The Champix Coup in British Columbia

The Champix Coup in BC

Walt McGinnis   – reporter for Citizens Forum

In 2011 Christie Clark, the Premier of the province of British Columbia, announced the provincial Pharmacare program would cover a drug named Champix to help people quit smoking. Champix is   a powerful psychoactive drug made by Pfizer.  Many health authorities think that Champix poses a grave threat to the public’s health.

The way the government of BC approved Champix ignored health and safety concerns while being improperly swayed by the drug lobbyists. The new NDP government is set on covering up the Liberals wrong doings while leaving  many  unanswered questions swirling around this incident.

In 2012 a research group called the Therapeutics Initiative was about to release a study on Champix. There have been many concerns worldwide that the drug may have played a role in hundreds of suicides. But the Liberal government would hear none of that.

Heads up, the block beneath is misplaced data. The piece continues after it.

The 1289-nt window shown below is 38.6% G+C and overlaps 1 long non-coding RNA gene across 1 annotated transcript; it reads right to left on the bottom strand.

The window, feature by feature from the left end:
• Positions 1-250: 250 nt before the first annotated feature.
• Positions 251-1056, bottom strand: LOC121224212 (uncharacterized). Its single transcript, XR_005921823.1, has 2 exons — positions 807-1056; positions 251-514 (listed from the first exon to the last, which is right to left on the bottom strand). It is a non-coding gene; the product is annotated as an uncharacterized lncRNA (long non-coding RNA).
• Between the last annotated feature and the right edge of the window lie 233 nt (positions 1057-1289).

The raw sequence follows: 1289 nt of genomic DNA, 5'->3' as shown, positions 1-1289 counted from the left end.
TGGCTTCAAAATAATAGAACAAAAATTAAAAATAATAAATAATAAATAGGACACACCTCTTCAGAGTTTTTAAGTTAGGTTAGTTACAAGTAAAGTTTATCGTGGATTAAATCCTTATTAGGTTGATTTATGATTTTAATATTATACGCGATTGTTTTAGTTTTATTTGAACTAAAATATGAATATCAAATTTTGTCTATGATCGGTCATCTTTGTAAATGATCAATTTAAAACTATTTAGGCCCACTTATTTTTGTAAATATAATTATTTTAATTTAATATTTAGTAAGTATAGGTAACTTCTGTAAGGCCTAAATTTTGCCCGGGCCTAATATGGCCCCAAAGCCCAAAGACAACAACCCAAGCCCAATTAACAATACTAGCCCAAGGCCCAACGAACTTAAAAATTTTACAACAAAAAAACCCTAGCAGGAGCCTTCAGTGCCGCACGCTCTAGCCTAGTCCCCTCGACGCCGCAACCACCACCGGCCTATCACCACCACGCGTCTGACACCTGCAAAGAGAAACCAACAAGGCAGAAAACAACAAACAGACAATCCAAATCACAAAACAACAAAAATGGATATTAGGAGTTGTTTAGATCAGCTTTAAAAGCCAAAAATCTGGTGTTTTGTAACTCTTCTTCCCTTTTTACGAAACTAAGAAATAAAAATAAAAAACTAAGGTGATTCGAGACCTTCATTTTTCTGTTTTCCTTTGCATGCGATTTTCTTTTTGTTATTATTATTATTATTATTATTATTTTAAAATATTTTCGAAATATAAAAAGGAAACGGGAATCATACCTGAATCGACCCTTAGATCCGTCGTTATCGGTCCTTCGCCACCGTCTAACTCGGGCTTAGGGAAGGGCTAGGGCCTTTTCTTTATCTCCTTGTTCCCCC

Instead of accepting the Therapeutics Initiative report the Liberal government fired the researchers and hid the study from the public claiming the researchers had breached the privacy of those in the study. At the time no one knew that the Liberals had no evidence to support their charges.  This devastated the lives of the seven health researchers and played a role in the death of one researcher named Rodney MacIsaac, which ironically was, in spite of some unusual circumstances, ruled a suicide.  As well, because there are still many concerns regarding the safety of Champix, the drug could still be harming tens of thousands of people trying to stop smoking today.

What was the real reason for Christie Clark to fire the researchers?  Perhaps it was because Clark wanted to suppress a report by the researchers that showed that Champix, a drug she approved in 2011, and is still covered by the BC PrarmaCare, was linked to suicides worldwide, and should not have even been allowed on the market by Health Canada, let alone be covered by the BC Pharmacare program.